George Floyd’s murder at the hands of police in the US city of Minneapolis last year shocked the world and prompted a reckoning on race.
Businesses were quick to speak out, from #BlackLivesMatter posts to promises to fight racism, pay inequality and diversity at work.
Yet a year later, boardrooms remain overwhelmingly white and black workers dominate low-wage, entry-level jobs.
Roger Ferguson is a rarity in corporate America. One of just five black chief executives (CEO) running a US Fortune 500 firm until this March, when he stepped down from the helm of financial services giant TIAA.
He was one of Wall Street’s elite, yet still faced racism: “I still found it difficult to get a taxi going uptown in Manhattan,” he tells BBC World TV’s Talking Business programme.
He recalls another time he was mistaken for a waiter at a corporate dinner. “One of the guests called me over thinking I was a waiter and said ‘I’ve dropped my spoon, will you pick it up?’.”
“This has nothing to do with position, socio-economic status, what you might be wearing. It has everything to do with the colour of one’s skin.”
Mr Ferguson believes any changes sparked by George Floyd’s murder will take years to see.
“The death of George Floyd, and many other related matters that all came crashing down around the same time, have forced corporate America to take another look at our black employees and give them a bit more voice.”
“America has been on a journey regarding race for well over 400 years,” he adds.
“This will take time, patience and persistence to move corporate America and all of America forward towards the dream of equality that all of us share in this country.”
His departure from TIAA makes boardrooms across the world’s richest economies even whiter. In the US, there have only been 19 black CEOs out of 1,800 bosses in the 66-year history of the Fortune 500 list. In Britain, there are no black chairmen, CEOs or financial chiefs in FTSE 100 firms.
Baratunde Thurston has been advising bosses as they grapple with racial inequality alongside revenues. He is a podcaster and the author of How To Be Black, and advised the Obama White House.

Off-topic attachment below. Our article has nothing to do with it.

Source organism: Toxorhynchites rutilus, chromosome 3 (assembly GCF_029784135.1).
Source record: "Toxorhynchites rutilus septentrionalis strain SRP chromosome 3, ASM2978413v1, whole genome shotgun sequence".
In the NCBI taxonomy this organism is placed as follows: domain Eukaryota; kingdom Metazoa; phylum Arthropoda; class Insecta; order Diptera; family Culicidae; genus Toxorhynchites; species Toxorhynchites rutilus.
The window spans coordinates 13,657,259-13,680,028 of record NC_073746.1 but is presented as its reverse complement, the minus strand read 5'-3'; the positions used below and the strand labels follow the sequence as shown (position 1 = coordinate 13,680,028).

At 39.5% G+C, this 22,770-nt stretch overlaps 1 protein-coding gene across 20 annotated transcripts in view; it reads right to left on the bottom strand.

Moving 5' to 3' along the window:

“At the light end, there’s been a heavy PR-managed crisis response. Let’s use certain hashtags, put up a post on our website, say Black Lives Matters – and hope this is all over by the next quarter so we can get back to business.
“At the deeper end, I’ve seen organisations not just focus externally on what they can do in the world, but look inside and listen to their black employees.”
He advises firms to centre on truth and reconciliation: “Take stock of the history of your organisation. Be open to listening to your employees, there are probably things you’re not hearing because they haven’t trickled up to you.”
Roger Ferguson urges CEOs to look at the economic gains of inclusivity: “We should not think of closing the wealth gap between blacks and whites in America as a zero sum game – some win and some must lose. If we close the racial wealth gap in America, the entire GDP of this country could be 4-6% higher, that’s really quite a move.”
Melanie Eusebe founded the Black British Business Awards and is Accenture’s inclusion and diversity lead. She says bosses must look at equality in pay, promotion, culture and hiring.
“Promotion and retention means looking at barriers that underrepresented communities face and investing in accelerator programmes.”
She emphasises that business leaders need to drive this cultural change: “CEOs and boards must take responsibility for how they foster inclusive workforces and cultures.”
The murder of George Floyd jolted some of the world’s biggest companies into social action. Sony Music Group (SMG) created a $100m Global Social Justice Fund to fight racial injustice.
“We are forging deep, meaningful partnerships with global organisations to scale their local efforts to fight intolerance,” says Towalame Austin, SMG’s executive vice president, philanthropy and social impact.
Sony’s fund has flowed across the Atlantic to help the UK charity Key4Life. It aims to curb youth re-offending through rehabilitation programmes and works with firms in construction, banking and media, to encourage them to hire ex-offenders.
Key4Life founder Eva Hamilton says corporate support, especially during the pandemic, has been critical: “Employment is the single most important route out of crime. But more than 50% of companies will not employ an offender.”
Ms Hamilton wonders if fear is fuelling corporate activity: “I feel some companies were very quick to respond in the wake of George Floyd. I wonder are they’re coming from a place of fear or are they genuinely concerned?”
One year on, she says expectations have changed: “We’re entering a new world of equality and opportunity. Companies that don’t comply will be called out.”
Melanie Eusebe says she is seeing more progressive company policies – such as making supply chains, sales and services more diverse – in order to woo a wider consumer base.
“By improving an organisations’ progressiveness, you are not only doing the right thing – it’s just good business.”
For Roger Ferguson, it’s a far cry from his childhood growing up in a segregated Washington DC.
“I had to stand in the back of a major department stores waiting for my aunt the seamstress, to come out to measure my little suit jacket, to a place today where it’s far from perfect. But we have certainly made progress.”
Baratunde Thurston’s optimism is tempered. “The sad truth is, I know we will be having some version of this conversation in 10 years’ time. My optimism says, we can always do better. We have to try.”
You can watch Talking Business with Aaron Heslehurst, on BBC World News, for full details of broadcast times click here.